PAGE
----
Full disclosure. While writing this out, I took a break right here to go and get a hug from my partner and let him know what I was working on. He’s heard the story before, so he knew where I was emotionally and helped me re-ground myself to be able to come back here and finish this off.
He asked “Are you sure you’re going to put this episode out there?”
And without hesitation, I said “Yes, absolutely.”
I truly believe that mental health affects more of us than society, and social media wants us to believe. We all hear stories of social media icons that step away from the platform because of its impact on their mental health.
And I truly believe that mental health doesn’t discriminate. As I mentioned earlier, from business professionals who “have it all” to social media influencers “living the dream life” or a 38 year old disabled woman teaching burnout recovery, yoga and stress management online – we can all crack from the weight of our demons.
Especially when society keeps sending messages to encourage us to push through, toughen up, and stop being so weak because everyone else has problems too.
Why can’t it be process through the experience, let it out and cry while I hold you close, embrace your sensitivity and emotions as a profound strength, and stop comparing your struggles to others.
Every. Single. Human. Deserves. To. Be. Supported.
Yes. Every. Single. Human.
And I feel confident in saying that because I worked in a jail for years as an RN, but that’s another story.
I’ve decided, for my own mental health and for my own joy, to step back from social media completely. I will cycle through the content I’ve created and still have a presence there – but that won’t be where I spend my time because it’s not what I need right now.
This. This is what I need. True connection. Vulnerable connection and a space to share the difficult stories so that we can all realize that we’re not alone.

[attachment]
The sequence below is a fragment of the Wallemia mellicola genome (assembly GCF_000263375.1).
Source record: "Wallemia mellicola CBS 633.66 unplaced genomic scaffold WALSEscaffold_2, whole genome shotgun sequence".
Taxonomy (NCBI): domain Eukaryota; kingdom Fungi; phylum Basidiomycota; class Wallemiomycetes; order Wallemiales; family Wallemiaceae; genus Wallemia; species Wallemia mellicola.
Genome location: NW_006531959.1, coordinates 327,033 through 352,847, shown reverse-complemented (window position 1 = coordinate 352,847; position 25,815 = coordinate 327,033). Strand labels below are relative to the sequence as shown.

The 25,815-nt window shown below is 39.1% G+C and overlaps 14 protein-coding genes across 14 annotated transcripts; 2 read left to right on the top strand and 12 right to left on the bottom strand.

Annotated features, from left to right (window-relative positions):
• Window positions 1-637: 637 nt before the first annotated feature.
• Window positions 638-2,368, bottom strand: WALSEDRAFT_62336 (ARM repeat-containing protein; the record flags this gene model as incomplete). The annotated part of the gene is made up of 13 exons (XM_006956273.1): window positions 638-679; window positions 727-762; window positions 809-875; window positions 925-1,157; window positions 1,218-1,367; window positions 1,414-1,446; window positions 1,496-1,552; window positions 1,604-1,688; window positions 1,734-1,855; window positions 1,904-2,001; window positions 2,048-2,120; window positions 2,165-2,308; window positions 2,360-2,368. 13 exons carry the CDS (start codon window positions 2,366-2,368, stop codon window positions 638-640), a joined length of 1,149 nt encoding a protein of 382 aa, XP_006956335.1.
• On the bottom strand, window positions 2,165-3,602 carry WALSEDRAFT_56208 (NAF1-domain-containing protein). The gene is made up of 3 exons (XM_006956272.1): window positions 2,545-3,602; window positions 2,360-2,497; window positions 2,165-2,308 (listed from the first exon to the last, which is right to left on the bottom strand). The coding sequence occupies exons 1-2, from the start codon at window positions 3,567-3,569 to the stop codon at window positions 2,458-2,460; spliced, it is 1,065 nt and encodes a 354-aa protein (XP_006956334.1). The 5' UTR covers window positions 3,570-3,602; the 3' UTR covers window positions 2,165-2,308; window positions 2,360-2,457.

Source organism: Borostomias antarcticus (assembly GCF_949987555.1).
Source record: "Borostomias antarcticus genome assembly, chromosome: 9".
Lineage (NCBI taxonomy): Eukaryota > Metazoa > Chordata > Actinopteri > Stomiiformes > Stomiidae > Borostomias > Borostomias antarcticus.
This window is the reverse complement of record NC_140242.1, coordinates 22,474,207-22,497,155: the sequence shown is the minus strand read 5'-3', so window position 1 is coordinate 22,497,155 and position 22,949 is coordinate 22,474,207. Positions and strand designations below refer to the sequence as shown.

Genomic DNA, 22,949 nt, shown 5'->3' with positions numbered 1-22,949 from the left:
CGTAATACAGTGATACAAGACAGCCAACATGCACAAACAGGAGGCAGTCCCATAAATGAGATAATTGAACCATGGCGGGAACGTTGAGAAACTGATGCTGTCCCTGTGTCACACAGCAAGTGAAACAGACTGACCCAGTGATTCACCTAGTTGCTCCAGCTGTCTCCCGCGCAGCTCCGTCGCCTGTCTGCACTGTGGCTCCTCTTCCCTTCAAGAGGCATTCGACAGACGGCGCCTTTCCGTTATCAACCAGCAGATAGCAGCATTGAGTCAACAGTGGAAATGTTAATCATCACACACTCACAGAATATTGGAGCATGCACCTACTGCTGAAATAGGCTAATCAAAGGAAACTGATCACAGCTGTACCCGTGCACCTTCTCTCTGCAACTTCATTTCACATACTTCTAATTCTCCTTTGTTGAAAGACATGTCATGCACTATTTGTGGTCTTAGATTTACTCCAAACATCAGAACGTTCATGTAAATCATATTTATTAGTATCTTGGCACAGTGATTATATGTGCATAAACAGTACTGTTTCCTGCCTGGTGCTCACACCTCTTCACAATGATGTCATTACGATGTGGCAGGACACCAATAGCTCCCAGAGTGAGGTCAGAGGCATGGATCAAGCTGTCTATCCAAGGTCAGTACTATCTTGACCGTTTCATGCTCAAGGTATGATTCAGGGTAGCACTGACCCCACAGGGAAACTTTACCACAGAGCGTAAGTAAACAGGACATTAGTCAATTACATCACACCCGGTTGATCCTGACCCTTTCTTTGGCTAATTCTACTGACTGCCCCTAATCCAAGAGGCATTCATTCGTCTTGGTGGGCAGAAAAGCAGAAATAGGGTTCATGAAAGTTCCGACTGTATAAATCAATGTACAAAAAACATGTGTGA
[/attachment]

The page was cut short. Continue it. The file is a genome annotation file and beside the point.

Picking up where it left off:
We don’t have to go through the pain and struggle alone. We can find someone to walk the walk with us – without the fear of being judged.
There is a song that I’ve discovered recently from a local artist that I saw at an open mic event several years ago. Her ethereal voice and vulnerable lyrics just land so hard for me especially with the story that I shared just now.
In fact, I didn’t even plan to share that story when I started writing this. But as I was listening to it on repeat, the memories poured out and I knew it was right. When you listen to the lyrics, I know you’ll agree with me. It’s called The War by Amelie Patterson.
Now, if you’re reading this and are contemplating suicide, self-harm, trying drugs to escape, or secondary suicide (where you find yourself wishing that someone else would kill you like in a car accident) – if that’s you, please with every drop of love I can give, please ask for help.
I know you feel unloved and maybe even unloveable, but I love you.
I love you.
Don’t believe me?
So many people can choose to hate someone based on the tiniest of things – so why can’t I love you based on the tiniest of things – that I love who you are, just as you are, and want to meet you one day.
That’s the truth.
I love you, and I’d love to meet you one day.
So don’t go anywhere until then.
Reach out for help. (here’s a link to crisis lines across the world: https://en.m.wikipedia.org/wiki/List_of_suicide_crisis_lines
And if you’re not sure where to go, or who to talk to, send me an email firstname.lastname@example.org and I’ll write you back.
Combining ancient Vedic wisdom through the Jnana Yoga Path with modern science, this account shares daily strategies on how to find stillness and calm within the chaos of our fast-paced modern world.